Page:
To be honest, I do not know the answer to your question according to any specs. Nevertheless, the problem I see with your approach is that you are tying your implementation to implementation details in the library you are using.
If you tie your implementation to the interfaces exposed by the libraries you use, it is less likely that your consuming code will be broken should the implementation of those libraries change. That might not be very relevant in this particular case, because the memory layout of an array is not likely to change in the near future, but if it did, the runtime library developer might also change the implementation of the iterating functions accordingly, so if you use the exposed functions, your code should keep on working as expected. However if your code depends on implementation details of the libraries, it might be you who will have to go through all your case uses and change them accordingly.
I am sorry, I do not think I expressed myself very clearly; I am not talking about your code but about your approach. One of the benefits of encapsulation is that it allows writing code components that are excellent performers each of their own task, and then applications by combining the functionality provided by multiple code components. Having multiple levels of abstraction enables us to design the upper levels without worrying about the tiny details in the lower levels.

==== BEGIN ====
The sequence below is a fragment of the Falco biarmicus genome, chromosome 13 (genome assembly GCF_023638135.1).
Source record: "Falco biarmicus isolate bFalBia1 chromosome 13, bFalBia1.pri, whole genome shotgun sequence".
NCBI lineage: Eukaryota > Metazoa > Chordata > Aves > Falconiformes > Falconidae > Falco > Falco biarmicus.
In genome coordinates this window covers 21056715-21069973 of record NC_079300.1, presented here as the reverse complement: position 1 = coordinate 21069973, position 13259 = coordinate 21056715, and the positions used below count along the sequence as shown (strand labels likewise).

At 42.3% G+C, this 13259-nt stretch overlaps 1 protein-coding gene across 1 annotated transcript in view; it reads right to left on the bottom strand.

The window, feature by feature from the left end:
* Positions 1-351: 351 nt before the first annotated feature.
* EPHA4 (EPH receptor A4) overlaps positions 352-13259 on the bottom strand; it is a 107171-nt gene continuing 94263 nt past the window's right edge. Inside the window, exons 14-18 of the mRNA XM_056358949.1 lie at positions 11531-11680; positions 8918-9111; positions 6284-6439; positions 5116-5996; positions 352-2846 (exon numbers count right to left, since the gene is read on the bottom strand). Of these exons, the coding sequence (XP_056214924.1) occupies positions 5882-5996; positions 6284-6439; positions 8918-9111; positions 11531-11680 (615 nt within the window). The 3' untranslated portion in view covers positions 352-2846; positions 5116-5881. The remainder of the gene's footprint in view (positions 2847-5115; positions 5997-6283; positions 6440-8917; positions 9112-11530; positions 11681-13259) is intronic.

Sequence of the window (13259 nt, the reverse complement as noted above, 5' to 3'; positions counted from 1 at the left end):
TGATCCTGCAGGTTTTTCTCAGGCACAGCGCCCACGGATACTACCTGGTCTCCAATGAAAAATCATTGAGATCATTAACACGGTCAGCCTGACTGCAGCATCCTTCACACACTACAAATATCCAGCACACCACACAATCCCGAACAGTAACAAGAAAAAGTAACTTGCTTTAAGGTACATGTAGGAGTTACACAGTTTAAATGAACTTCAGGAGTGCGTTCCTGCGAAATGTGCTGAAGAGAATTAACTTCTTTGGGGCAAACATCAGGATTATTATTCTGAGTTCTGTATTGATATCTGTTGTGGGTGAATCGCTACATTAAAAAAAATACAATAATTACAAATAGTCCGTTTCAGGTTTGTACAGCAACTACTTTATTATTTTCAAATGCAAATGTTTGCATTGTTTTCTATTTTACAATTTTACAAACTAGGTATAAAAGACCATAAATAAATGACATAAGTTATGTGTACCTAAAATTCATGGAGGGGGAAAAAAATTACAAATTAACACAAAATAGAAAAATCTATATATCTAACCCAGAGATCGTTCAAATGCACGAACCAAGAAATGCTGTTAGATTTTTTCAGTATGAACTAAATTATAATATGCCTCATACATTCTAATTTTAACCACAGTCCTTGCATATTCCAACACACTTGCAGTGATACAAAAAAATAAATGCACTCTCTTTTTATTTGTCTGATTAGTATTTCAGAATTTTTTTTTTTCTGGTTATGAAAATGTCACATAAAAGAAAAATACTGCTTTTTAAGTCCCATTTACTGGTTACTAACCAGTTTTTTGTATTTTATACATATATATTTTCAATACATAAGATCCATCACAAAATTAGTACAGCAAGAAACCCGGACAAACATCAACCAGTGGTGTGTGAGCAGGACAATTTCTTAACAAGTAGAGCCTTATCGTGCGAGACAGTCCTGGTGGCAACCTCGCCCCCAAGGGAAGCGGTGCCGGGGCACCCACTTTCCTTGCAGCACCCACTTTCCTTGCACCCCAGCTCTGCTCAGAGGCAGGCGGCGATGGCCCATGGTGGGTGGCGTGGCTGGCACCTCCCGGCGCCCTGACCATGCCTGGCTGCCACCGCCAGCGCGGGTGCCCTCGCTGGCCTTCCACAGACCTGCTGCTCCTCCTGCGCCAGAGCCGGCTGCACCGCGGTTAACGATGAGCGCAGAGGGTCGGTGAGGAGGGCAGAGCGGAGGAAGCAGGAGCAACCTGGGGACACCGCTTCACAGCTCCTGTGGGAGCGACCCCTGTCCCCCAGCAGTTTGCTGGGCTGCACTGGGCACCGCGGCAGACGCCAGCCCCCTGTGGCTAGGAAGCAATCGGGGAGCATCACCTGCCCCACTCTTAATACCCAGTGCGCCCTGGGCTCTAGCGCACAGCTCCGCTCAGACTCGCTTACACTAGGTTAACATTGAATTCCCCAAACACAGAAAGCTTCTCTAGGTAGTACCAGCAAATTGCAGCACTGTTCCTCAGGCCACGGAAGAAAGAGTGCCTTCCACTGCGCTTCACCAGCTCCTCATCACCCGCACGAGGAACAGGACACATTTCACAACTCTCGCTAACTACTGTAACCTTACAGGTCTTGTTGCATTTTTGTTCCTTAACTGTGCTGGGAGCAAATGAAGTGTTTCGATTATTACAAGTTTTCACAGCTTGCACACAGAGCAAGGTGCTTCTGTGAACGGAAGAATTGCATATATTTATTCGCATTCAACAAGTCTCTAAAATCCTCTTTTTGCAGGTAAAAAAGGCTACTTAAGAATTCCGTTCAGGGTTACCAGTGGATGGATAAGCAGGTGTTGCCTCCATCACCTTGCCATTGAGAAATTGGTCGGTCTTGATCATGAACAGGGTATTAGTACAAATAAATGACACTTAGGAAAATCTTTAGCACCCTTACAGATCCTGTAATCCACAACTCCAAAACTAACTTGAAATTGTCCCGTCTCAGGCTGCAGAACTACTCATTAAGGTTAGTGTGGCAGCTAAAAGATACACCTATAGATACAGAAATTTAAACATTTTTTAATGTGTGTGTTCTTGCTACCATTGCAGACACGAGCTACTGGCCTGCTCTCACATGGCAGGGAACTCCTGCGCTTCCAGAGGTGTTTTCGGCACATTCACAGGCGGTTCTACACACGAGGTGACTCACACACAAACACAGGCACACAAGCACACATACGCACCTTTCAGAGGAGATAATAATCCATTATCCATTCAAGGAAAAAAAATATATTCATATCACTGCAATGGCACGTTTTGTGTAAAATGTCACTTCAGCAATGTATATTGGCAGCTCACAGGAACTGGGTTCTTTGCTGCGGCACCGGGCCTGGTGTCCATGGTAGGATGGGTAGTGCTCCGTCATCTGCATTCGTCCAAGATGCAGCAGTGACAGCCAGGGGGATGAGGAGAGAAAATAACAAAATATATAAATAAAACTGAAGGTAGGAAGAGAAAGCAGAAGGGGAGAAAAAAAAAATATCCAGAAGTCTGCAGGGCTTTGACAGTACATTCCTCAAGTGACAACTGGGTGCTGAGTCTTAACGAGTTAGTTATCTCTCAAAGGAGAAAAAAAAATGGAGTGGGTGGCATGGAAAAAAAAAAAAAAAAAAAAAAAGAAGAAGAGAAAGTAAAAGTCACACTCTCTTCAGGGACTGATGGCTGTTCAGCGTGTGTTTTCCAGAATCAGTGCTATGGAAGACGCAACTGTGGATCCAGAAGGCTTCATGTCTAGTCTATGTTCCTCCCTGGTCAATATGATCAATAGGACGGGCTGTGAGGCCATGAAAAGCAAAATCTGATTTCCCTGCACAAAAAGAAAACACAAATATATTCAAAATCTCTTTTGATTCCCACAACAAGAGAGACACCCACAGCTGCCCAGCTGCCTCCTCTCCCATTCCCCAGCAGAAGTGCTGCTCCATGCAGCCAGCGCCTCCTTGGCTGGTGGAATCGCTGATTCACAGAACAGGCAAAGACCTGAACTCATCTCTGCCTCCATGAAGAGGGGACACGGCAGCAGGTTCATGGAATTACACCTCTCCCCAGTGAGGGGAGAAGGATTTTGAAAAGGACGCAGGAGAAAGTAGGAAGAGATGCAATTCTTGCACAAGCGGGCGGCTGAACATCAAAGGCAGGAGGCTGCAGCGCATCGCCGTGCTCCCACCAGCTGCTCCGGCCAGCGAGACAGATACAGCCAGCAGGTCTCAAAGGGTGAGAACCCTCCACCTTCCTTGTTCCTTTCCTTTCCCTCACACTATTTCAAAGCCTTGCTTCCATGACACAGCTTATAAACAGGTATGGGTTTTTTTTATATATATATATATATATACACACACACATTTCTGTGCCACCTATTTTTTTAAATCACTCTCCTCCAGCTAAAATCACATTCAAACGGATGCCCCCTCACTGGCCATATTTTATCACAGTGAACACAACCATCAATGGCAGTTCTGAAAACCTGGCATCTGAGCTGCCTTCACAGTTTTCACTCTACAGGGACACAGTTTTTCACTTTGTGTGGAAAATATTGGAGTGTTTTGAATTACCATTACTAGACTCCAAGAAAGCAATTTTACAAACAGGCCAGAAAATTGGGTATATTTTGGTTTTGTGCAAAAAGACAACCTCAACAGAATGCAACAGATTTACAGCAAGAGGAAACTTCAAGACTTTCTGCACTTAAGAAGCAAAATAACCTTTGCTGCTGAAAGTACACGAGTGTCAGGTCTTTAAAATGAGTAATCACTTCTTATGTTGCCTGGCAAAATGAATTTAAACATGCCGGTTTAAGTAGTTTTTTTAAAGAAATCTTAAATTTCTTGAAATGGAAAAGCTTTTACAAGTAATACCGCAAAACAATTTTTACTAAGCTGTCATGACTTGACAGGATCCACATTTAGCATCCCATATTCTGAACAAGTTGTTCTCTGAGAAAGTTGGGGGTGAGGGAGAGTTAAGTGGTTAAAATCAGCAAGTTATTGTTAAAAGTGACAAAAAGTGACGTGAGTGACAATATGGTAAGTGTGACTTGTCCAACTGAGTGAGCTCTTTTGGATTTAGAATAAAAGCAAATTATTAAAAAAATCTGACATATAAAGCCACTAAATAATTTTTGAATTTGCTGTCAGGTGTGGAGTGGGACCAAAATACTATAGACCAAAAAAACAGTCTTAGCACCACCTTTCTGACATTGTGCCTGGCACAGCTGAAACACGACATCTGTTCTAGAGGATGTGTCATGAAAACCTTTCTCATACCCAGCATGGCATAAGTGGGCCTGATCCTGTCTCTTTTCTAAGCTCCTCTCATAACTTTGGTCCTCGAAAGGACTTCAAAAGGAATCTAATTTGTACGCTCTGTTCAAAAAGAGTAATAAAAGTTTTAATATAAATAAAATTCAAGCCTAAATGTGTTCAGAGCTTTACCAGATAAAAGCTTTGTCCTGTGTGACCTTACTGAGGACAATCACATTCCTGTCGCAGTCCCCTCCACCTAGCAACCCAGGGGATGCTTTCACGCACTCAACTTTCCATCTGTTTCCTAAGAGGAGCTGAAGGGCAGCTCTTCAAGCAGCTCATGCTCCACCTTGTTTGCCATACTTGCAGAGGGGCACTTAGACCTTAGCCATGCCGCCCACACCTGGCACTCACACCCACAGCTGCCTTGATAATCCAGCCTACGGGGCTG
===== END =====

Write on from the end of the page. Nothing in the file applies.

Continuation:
If the different components that make up the whole application are kept isolated from each other's implementation details, components may be upgraded easily without breaking compatibility, as long as the components keep their minimum interface and their implementation behaves correctly. If the different components are made interdependent of each other's implementation, then upgrades become much more difficult because changes need to be made respecting the internal structures of the components involved; a seemingly innocuous modification in a lower level component (like inserting a new member variable between two older ones) can have totally unforeseen consequences in a completely unrelated piece of code "cleverly" relying on the component's internal structure.
In the art of programming, you can use whichever resources you find in order to transform your inputs into your outputs, but that does not mean that all posibilities carry the same implications. If you are worried about execution time and the overhead of calling a function is unacceptable, then you might gain some extra cycles by skipping an object-oriented approach altogether and iterate your array by index. If the execution time is not so critical that it allows for a call to a public method on an interface, then by using it you would gain smaller upgrade nightmares.